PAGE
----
Salmond: Lessons must be learned from North Sea tragedy



The impact of the North Sea helicopter crash will hit families across the UK, Scotland’s First Minister said today.

Alex Salmond said the 16 victims of the tragedy came from all over the country – and beyond.

His comments came after police said there was no hope of finding any survivors and the search was now being treated as a recovery operation.

Eight bodies have been taken from the water following yesterday’s accident 14 miles from Peterhead, Aberdeenshire.

Mr Salmond today told the Scottish Parliament that eight of the victims came from north-east Scotland.

Another came from Angus, one came from Dundee, one was from Dumfries, one from Cumbernauld, one from Liverpool, one from Norwich, one from the West Midlands, and one from Riga in Latvia.

Mr Salmond said: “We will find the personal impact will bear heaviest on families in the north-east of Scotland, but also on other parts of Scotland, the United Kingdom and further afield.”

The crash takes the death toll in North Sea aircraft accidents to more than 100 over the last 30 years.

Mr Salmond was updating MSPs on the tragedy in the parliamentary slot normally devoted to the weekly political knockabout of First Minister’s Questions.

He told MSPs: “It’s our duty as a Government and a Parliament, working with the oil and gas industry and its workforce, to learn the lessons of this accident and do all in our power to ensure that safety is the ultimate priority for those working in the North Sea.

“Let that stand as the memorial we can give to the lives of those who died so tragically in yesterday’s accident.”

The Bond Super Puma aircraft was flying back from the BP Miller platform, in calm and sunny conditions, when it plunged into the sea.

The eight recovered bodies arrived at Aberdeen Harbour on board the Caledonia Victory support vessel at about 4.30am today.

The bodies were taken from the harbour in hearses and private ambulances at about 8.30am, led by an escort of police bikers.

Speaking at the harbour, Grampian Police Assistant Chief Constable Colin Menzies said the full impact of the tragedy was hitting the community today and described seeing the bodies being brought into the harbour as “very sad”.

He said: “I walked down here from the police headquarters and you can sense a stillness and a quietness across the whole city.

“What we know today is that despite the best efforts of everyone involved, no one has been recovered alive from the waters of the North Sea.

“Here in the city and in the wider North east community people are facing up to the grim reality that all those on board have been lost.”

BP said the company would not be using Bond helicopters for transporting North Sea workers today as a mark of respect.

A spokesman for the oil firm said: “To give Bond the time to reflect upon the loss of two of their colleagues, BP has decided not to use Bond aircraft for passenger operations and that will take immediate effect.

“Alternative arrangements have been put in place to cover our offshore helicopter operations for as long as may be required.”

A spokesman for Bond said: “We appreciate BP’s action and we will be working with them to resume services. We have every confidence in the Super Puma.”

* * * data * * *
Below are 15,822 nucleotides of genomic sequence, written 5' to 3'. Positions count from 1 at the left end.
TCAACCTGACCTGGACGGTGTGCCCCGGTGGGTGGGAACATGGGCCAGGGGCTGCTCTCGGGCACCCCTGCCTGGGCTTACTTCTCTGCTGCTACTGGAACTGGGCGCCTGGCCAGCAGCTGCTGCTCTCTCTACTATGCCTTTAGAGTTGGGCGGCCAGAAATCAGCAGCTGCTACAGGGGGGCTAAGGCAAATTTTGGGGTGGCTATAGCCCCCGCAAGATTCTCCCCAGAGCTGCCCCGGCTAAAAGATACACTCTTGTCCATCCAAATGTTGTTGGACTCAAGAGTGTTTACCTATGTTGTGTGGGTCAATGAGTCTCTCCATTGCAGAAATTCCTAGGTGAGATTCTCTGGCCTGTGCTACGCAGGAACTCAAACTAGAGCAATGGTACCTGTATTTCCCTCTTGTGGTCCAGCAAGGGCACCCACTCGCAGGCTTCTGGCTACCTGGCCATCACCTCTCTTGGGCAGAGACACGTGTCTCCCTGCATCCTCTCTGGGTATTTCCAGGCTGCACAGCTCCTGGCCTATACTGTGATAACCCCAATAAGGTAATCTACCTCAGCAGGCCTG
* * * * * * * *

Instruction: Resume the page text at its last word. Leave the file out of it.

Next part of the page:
Experts from the Air Accidents Investigation Branch (AAIB) were travelling to the scene of the crash today.

The incident happened about six weeks after a Bond Super Puma with 18 people on board ditched in the North Sea as it approached a production platform owned by BP. Everyone survived the accident.

Last night the Queen sent a private letter of condolence to the families of the victims.

Prime Minister Gordon Brown also expressed his condolences.

One of the victims was named locally as Stuart Wood, of Newmachar, Aberdeenshire.

Neighbours in the village described him as a “really nice guy”.

It is understood he played football for the local amateur team Newmachar United and is believed to work for the offshore support firm Expro.

Another victim was named in reports as Gareth Hughes, from Arbroath, Angus.

His daughter Victoria Williams told BBC Scotland news she had come up against a brick wall trying to get get information.

She said: “They couldn’t tell us anything. They couldn’t tell us whether my dad had been on that flight.

“I’m sure there’s some sort of manifest or record of who is on flights.

“I know from a Health and Safety point of view there would be that information given to either someone at Aberdeen Airport or on the oil rig. I don’t understand why we weren’t told.

“I am saddened by the fact they couldn’t even give us the respect to tell us that my dad was on the flight and I think its disrespectful to him, to us and any other family who is going through the same thing.”

Labour MP Malcolm Wicks (Croydon North), Prime Minister Gordon Brown’s special representative on international energy issues, said: “This tragic incident should remind us all of the great debt we owe to those who work offshore on our oil and gas rigs.

“Until recently it has meant that we were largely self-sufficient in oil and gas and even now, despite declining stocks, about three-quarters of our oil and gas comes from our seas.

“Those of us who have been offshore to visit rigs have experienced the skilled work and sheer endeavour of the workforce.

“Tragically the helicopter crash emphasises to us that when we turn our lights on, heat our homes and power our industry, this is not done without human cost.”


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